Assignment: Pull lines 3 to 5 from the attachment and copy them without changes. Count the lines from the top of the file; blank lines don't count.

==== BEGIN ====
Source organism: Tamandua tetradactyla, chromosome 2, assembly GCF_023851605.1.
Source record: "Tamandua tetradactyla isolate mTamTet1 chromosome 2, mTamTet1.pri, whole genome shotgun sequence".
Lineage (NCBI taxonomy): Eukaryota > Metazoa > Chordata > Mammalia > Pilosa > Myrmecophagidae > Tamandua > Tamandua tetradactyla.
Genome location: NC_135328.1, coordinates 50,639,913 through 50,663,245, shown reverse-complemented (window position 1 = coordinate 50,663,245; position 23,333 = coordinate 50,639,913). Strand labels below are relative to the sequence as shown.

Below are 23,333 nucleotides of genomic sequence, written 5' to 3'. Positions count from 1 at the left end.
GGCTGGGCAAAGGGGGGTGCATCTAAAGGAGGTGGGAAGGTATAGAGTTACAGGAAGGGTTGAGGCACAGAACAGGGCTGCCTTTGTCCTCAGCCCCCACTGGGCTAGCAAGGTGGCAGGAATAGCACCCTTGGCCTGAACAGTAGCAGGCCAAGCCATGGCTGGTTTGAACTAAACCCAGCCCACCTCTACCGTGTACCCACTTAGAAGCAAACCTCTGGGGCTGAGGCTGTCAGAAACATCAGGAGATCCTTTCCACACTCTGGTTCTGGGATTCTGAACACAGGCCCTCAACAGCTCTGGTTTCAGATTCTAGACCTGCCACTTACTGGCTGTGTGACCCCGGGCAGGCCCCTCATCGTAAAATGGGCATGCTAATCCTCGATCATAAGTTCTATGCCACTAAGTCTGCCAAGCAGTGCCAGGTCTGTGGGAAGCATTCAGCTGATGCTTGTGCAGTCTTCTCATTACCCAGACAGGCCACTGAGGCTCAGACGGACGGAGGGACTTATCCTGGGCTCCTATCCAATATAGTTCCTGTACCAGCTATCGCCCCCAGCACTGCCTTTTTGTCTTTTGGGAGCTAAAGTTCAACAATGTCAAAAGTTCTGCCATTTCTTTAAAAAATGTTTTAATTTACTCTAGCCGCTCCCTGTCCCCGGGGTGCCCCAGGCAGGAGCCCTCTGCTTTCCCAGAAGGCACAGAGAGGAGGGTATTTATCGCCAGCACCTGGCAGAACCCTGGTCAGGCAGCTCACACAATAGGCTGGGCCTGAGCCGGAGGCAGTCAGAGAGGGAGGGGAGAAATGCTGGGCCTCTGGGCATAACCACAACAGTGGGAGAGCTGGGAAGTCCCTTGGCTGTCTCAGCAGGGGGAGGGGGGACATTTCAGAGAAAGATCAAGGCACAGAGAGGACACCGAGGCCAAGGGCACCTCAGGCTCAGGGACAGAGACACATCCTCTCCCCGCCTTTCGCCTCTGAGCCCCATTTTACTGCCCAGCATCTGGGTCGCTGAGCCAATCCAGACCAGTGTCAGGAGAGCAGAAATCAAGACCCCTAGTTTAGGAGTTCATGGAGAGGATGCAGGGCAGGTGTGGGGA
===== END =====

Lineage (NCBI taxonomy): Eukaryota > Metazoa > Chordata > Mammalia > Pilosa > Myrmecophagidae > Tamandua > Tamandua tetradactyla.
Genome location: NC_135328.1, coordinates 50,639,913 through 50,663,245, shown reverse-complemented (window position 1 = coordinate 50,663,245; position 23,333 = coordinate 50,639,913). Strand labels below are relative to the sequence as shown.

Below are 23,333 nucleotides of genomic sequence, written 5' to 3'. Positions count from 1 at the left end.